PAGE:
Prevention and Treatment of Diseases Caused by Microorganisms

Since ascertainment of microorganisms is the cause of certain diseases, a lot of attention has been paid to the prevention and treatment of these diseases. The etiological causes (causative agents) for some causes of bacterial diseases such as bubonic plague, diphtheria, smallpox, and cholera, which are known until now, are diseases that have been discovered for centuries.

Some prevention and treatment methods aim to eradicate diseases caused by microorganisms developing until now, among others, immunization (eg vaccination), antiseptic (ways to exclude or reduce the possibility of infection), chemotherapy (treatment of patients with chemicals), and health methods in the community (for example water purification, waste disposal, and food preservation).


Pasteur continues his discovery of the causes and prevention of infectious diseases. Around 1880 Pasteur isolated the bacteria that cause chicken cholera and grew it in pure culture. As proof that Pasteur has succeeded in isolating the bacteria that causes the disease, Pasteur uses the basic techniques proposed by Koch.

The figure below illustrates a series of experiments conducted by Pasteur in front of the community in a demonstration. Beginning with the injection of pure culture of healthy chickens, until it is waited until it is attacked by cholera chicken, which will eventually die. It turns out that the chickens did not become sick let alone die. After tracing each step in the experiment, it was discovered that a culture had been inadvertently stored for several weeks. Not a fresh culture specifically grown for the experiment. The experiment was repeated with two groups of chickens. The first group was initially inoculated with ineffective old cultures and the second group, which had never been treated before. Then the two groups were inoculated with bacteria from fresh and new cultures. The second group became sick and died, but the first group remained healthy. This caused Pasteur to be puzzled, but his explanation was soon known. Pasteur found that bacteria can lose their virulence, or their ability to cause disease, after being allowed to grow and grow old. The patented (less virulent) bacteria can still stimulate its host (in this case chicken) to form antibodies which are protective substances for the host against subsequent infections by virulent organisms or the same bacteria.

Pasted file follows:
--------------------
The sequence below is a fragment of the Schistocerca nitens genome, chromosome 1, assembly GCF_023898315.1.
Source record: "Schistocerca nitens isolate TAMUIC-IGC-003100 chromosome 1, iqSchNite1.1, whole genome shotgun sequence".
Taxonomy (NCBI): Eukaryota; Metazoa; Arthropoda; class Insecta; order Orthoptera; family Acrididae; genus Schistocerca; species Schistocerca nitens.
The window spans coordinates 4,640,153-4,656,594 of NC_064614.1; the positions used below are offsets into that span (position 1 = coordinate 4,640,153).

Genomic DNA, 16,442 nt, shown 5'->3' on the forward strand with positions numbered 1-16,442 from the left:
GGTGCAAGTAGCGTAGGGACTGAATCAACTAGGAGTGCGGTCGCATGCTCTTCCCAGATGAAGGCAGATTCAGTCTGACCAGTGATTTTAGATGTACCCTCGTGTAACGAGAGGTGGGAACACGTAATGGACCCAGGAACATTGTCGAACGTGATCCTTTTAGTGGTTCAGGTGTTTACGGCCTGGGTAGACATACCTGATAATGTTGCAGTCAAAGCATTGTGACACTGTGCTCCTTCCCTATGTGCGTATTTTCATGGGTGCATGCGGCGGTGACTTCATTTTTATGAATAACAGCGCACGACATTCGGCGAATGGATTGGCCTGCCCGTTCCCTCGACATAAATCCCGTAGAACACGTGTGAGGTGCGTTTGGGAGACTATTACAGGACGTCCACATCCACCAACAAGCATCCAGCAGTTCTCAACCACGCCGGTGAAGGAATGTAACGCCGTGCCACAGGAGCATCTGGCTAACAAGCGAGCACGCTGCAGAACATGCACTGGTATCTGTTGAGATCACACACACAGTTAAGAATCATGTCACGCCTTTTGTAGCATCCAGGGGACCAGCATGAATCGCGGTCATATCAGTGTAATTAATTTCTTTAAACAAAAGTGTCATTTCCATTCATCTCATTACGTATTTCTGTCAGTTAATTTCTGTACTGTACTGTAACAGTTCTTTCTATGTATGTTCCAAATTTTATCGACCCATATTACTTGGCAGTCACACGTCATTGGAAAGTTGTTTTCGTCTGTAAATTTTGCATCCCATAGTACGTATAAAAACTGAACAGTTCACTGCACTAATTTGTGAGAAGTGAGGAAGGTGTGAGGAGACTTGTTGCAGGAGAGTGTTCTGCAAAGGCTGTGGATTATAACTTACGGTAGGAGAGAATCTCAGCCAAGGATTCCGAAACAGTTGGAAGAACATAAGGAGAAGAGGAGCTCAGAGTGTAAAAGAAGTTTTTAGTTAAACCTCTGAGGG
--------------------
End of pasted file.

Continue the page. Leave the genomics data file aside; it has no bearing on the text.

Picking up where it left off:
Picture: Two Groups of Chickens, Pasteur Experiment.
Picture: Two Groups of Chickens, Pasteur Experiment.

The principle of immunization as demonstrated by Pasteur, is as follows. At first the chickens were inoculated with cholera bacteria a few weeks old but the chickens were still healthy. A few weeks later, Pasteur inoculated the chickens with a fresh culture of chicken cholera bacteria. This fresh virulent culture does not make chickens sick, but kills chickens that have not been inoculated with a culture that was previously patented. This experiment showed that the old chicken cholera bacterial culture was unable to cause disease, but could cause the chicken to produce a protective substance called an antibody in its blood.

In the next step Pasteur applied the principle of inoculation with patented culture (attenuated so that it became less virulent) against anthrax prevention, and it worked. The patented bacterial culture is called a vaccine (a term derived from the Latin vacca meaning cow) and immunization with a patented bacterial culture is called vaccination. Pasteur supports the opinion of Edward Jenner (1749-1823) who had succeeded in vaccinating a boy against smallpox in 1796.

Pasteur became famous throughout France, and many people thought he could do wonders with bacteria and control infection. It is not surprising that Pasteur was told to make a vaccine for hydrophobia or rabies, a disease that is transmitted to humans through the bite of a dog, cat, or other animal. Although the cause of rabies is unknown, Pasteur has the belief that the cause of the disease is microorganisms. Pasteur tried to make a vaccine that began by inoculating the rabbit by injecting the rabbit with the saliva of a mad dog. In the end the rabbit died, then Pasteur removed the brain and nerve fibers of the spine of the rabbit, then dried for several days, finely ground, and suspended in liquid. Dogs that are inoculated with this mixture become protected from rabies. In the next step the vaccine was also tried for the first time to a child named Joseph Meister who was bitten by a crazy dog and the child survived.